“I am certain that, at the end, truth will triumph over lies, and love will overcome hatred.”
Bishop Pavel Peter Gojdič, 17 July 1888–17 July 1960, Copyright Erzeparchie Prestov – http://www.grkatpo.sk/historia_biskupi
Pavel Peter Gojdič, a fellow Slovakian, was a Basilican monk and bishop of the Slovak Greek Catholic Eparchy of Prešov. He was baptized as Peter, ordained on 27 August 1911, beatified in 2001, and honored as Righteous Among the Nations in 2007.
Following his ordination, Father Peter did some pastoral work and then was appointed prefect of the Eparchial Boarding School for boys in Prjashev (“The Alumneum”). At the same time, he served as a religion teacher in one of the city’s other schools and as assistant parish priest in Sabinov. Eventually he became Chancellor in the Bishop’s Chancery Office, but diocesan administration didn’t appeal to him, and so he became a Basilican monk. He entered St. Nicholas Monastery on Chernecha Hora on 20 July 1922, and took the name Pavel upon taking the habit on 27 January 1923.
In 1927, he became Bishop of Harpasa and presently went to Rome for his episcopal ordination. While privately meeting with Pope Pius XI, he was given a gold pectoral cross and told, “This cross is only a faint symbol of the heavy crosses that God will send you, my son, in your work as bishop.” However, things were good at first, as under his watch a new orphanage was built, new parishes created, religious periodicals launched, prayers published, and numerous educational institutes supported. His motto was “God is love, let us love him!,” and the people described him as a man with a heart of gold.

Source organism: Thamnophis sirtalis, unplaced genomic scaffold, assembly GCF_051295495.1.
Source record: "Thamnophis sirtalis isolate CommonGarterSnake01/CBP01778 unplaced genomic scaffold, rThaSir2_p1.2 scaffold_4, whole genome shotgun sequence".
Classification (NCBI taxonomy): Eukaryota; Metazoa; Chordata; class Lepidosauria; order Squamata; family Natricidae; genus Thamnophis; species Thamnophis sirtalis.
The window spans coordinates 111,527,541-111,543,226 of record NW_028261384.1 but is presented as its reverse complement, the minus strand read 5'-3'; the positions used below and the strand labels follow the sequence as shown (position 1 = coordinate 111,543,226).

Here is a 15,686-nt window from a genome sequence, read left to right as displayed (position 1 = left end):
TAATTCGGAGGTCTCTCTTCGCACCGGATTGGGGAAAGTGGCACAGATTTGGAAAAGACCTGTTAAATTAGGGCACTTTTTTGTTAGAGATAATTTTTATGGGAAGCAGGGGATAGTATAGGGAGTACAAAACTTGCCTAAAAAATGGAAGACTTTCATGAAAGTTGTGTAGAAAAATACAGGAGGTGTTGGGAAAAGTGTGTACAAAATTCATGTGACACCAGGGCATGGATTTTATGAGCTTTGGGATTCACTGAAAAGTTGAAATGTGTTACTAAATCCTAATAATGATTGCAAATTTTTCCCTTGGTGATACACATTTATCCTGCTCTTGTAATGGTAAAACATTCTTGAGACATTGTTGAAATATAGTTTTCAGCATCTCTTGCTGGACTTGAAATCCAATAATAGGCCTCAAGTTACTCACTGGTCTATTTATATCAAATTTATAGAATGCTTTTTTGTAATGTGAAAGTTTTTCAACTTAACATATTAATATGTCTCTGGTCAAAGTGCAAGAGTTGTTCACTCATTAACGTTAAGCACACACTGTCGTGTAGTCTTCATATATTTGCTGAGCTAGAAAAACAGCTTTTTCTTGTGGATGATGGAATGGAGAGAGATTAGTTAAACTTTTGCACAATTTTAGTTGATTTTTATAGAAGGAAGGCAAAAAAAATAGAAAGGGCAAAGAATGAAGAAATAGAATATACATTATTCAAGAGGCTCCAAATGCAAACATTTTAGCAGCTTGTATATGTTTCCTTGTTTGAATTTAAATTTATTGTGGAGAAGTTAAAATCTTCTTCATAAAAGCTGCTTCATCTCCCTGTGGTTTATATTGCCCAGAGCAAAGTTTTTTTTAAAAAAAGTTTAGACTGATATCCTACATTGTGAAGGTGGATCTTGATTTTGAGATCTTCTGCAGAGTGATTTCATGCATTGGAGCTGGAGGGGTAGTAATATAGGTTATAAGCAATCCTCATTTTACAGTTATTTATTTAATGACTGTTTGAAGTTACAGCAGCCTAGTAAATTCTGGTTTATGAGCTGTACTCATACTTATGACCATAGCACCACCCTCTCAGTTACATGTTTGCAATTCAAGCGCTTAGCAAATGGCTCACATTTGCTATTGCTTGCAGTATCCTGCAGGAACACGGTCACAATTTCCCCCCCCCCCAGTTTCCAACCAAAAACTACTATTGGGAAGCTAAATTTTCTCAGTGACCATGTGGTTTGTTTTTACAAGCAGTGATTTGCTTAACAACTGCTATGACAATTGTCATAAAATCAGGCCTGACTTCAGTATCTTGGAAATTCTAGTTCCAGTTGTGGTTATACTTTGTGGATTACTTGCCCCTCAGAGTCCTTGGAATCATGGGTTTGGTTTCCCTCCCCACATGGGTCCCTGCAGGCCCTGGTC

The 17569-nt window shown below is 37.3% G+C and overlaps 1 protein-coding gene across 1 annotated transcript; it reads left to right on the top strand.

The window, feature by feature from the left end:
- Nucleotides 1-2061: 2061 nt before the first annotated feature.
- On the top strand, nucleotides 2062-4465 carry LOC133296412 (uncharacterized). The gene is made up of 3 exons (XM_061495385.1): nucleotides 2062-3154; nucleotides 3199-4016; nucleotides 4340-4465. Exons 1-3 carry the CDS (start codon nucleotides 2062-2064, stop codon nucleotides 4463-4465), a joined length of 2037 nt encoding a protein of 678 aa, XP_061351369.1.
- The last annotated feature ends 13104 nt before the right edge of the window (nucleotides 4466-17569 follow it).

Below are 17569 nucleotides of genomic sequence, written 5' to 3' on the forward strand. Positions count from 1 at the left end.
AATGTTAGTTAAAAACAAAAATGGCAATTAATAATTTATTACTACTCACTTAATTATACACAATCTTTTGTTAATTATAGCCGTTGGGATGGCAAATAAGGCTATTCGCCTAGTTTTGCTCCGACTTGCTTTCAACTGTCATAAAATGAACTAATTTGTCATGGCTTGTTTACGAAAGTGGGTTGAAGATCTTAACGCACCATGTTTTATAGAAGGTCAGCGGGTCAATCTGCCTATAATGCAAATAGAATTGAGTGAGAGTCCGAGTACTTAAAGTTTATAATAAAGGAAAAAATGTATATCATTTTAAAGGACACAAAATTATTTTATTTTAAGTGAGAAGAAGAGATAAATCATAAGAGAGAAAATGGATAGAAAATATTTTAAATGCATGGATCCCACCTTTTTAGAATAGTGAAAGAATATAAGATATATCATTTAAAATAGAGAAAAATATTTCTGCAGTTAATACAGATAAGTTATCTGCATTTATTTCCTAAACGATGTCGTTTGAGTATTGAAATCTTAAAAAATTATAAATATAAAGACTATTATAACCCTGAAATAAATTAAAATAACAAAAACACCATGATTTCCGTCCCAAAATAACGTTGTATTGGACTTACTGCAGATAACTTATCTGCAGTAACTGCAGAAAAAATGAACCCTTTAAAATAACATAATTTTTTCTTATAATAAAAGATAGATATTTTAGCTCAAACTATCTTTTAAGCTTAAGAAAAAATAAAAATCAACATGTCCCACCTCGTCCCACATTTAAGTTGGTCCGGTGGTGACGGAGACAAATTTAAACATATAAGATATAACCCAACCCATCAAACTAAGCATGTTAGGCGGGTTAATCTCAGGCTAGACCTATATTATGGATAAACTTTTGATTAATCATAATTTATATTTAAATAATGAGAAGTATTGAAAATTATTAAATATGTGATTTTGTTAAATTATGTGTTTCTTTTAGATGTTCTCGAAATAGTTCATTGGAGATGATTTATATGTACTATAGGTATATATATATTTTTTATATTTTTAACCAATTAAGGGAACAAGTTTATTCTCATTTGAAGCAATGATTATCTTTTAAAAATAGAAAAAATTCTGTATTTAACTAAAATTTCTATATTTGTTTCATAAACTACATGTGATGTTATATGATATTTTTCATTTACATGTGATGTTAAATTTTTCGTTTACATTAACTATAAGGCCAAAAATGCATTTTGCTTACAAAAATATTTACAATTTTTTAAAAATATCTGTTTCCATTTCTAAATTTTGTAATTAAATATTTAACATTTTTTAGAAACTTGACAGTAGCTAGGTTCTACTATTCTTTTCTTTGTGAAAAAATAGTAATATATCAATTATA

Cathedral of St. John the Baptist in Prešov, Copyright Jozef Kotulič
In 1940, he became Bishop of Prešov, a role in which those heavy crosses indeed came to bear. The previous year, he’d written letters to each of his parishes, strongly warning them of the consequence of going along with the new anti-Jewish legislation enacted by the new fascist government. When the fascists called for mass deportations, Bishop Gojdič wrote another letter of protest.
Bishop Gojdič began rescuing people from concentration-camps and helping refugees and prisoners. He also oversaw numerous fake conversions, which eventually came to the notice of authorities. Of 249 Jewish families, 533 people had converted to Slovakian Greek Catholicism or Russian Orthodoxy to save 1,500 unconverted people in their families. Most of these people also continued to practise Judaism, both openly and secretly.
After the liberation, the people Bishop Gojdič had rescued offered to help him escape to the West, since they felt his life would be in danger under the new Czechoslovakian authorities. Not only did he bravely refuse to leave his flock, but he also launched a huge campaign to reinforce religious faith. He continually refused to renounce his Catholic faith, and after the Greek Catholic Church was finally outlawed, Bishop Gojdič was arrested, put through a show trial for “high treason,” and given a life sentence.
Throughout his ordeal in various prisons, he remained faithful, saying Mass and praying secretly, in spite of being tortured, humiliated, and isolated. There was an amnesty following Stalin’s death in 1953, and Bishop Gojdič’s sentence was commuted to 25 years. His by-then-poor health continued deteriorating, and all further requests for amnesty were denied.
In the Ruzyň prison, he received a final offer to become patriarch of Czechoslovakia’s Orthodox Church, but he again refused to betray his Catholic faith. He died of cancer in Leopoldov Prison on his 72nd birthday, and was buried in an anonymous grave. In 1968, during the Prague Spring, his remains were taken to Prešov, and since 1990 have been in a sarcophagus in the Greek Catholic Cathedral of St. John the Baptist.
On 27 September 1990, Bishop Gojdič was rehabilitated. He later posthumously received the Order of T. G. Masaryk, Second Class, and the Cross of Pribina, First Class.